The Battle for Net Neutrality
As telecom operators struggle to bump up revenue, for users, it's a fight to maintain a 'free and fair' Internet. For now, the activists are winning -- but this war could reach the courts.
- Published 15.04.15
I don’t often get my news from overheard chatter, but the conversation on a crowded Delhi Metro train, among a group of students last December, was agitated. Airtel, the biggest brother of Indian telecom, was going to “charge extra for Internet voice calls”.
I went online when the train went overground, and yes, Twitter was afire. Airtel was planning special voice-over-Internet packs. The plan could add 50 paise a minute to the cost of a Skype or other Internet call.
Three things happened soon afterward. India’s telecom regulator, TRAI, issued a consultation paper on licensing of such “over the top’’ (OTT) services as Skype (see box). Airtel hurriedly dropped its plans to charge extra for Internet calls. And the term “Net neutrality” got so popular that on Metro rides in March alone, I overheard that term three times in animated arguments.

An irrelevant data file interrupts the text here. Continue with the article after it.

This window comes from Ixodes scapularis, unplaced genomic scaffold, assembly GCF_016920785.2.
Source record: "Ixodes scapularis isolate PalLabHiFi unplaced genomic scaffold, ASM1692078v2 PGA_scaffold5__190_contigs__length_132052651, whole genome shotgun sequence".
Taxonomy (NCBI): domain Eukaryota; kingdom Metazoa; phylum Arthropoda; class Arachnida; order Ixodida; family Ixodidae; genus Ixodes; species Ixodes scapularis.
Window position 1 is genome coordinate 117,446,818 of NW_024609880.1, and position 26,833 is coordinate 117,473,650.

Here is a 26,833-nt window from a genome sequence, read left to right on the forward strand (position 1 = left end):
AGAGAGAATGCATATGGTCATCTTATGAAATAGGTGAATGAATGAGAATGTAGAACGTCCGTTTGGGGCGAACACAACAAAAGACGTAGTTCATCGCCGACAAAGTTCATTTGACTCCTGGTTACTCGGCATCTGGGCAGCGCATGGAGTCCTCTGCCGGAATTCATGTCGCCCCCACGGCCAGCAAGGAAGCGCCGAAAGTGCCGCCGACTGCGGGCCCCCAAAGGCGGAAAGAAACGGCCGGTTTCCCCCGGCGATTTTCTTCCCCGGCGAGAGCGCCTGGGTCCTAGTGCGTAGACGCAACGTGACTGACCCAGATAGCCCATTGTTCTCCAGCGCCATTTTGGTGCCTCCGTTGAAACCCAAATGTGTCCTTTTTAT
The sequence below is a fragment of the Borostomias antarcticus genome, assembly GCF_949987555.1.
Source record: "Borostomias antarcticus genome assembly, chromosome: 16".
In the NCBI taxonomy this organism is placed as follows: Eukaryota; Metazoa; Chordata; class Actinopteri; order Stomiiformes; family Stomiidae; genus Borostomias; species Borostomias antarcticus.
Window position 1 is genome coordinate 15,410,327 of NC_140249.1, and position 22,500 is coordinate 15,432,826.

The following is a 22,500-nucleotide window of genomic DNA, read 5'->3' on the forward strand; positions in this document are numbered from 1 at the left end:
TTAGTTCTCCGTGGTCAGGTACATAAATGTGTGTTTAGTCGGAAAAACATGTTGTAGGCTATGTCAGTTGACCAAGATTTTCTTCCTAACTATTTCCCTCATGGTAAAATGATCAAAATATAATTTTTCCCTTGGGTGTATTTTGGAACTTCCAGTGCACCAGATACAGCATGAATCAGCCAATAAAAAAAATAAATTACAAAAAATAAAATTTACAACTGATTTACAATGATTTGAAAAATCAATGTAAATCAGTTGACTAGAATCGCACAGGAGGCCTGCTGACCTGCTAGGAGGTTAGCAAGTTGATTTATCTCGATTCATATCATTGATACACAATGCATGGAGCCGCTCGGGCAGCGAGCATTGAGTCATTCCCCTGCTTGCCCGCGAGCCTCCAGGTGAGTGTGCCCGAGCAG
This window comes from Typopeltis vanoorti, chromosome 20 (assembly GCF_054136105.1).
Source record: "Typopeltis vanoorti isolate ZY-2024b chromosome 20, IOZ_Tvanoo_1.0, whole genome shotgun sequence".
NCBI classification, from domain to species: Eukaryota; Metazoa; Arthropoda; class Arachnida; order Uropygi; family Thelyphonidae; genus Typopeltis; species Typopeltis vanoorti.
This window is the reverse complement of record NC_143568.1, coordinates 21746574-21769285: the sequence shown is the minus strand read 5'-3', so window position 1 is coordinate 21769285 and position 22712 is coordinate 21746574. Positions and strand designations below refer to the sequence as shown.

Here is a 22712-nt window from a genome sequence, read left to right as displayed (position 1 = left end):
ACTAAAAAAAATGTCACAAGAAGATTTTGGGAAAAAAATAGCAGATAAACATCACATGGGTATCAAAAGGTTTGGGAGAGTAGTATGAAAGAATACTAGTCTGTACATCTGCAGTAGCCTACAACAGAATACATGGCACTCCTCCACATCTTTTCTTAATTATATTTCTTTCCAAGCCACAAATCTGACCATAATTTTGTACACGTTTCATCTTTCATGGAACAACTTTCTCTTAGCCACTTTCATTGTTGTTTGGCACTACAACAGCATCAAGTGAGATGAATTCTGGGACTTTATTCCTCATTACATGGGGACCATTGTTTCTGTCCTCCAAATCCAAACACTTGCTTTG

By April, those animated arguments had turned into a thunderstorm online.
Net neutrality, the idea that all Internet traffic should be treated equally, is a bit like “equality for women” — the term wasn’t needed while equality existed. The Internet was free and fair, and you paid your operator data charges to access it. Those per-megabyte charges didn’t vary by website or services, or the apps you used.
Then the deals happened. Reliance Communications signed up with Internet.org in February to give free access to 38 sites, including Facebook, Bing and Cleartrip, with zero data charges (you’d have to pay to access other sites, like Google or MakeMyTrip). And then, in April, Airtel launched Zero.
Zero Takers for Zero Rating
Zero is Airtel’s platform for specific free apps, with zero data and usage charges. This is usually called zero-rating, or sponsored data, where the cost of data (and of exclusivity) is paid for by the app vendor.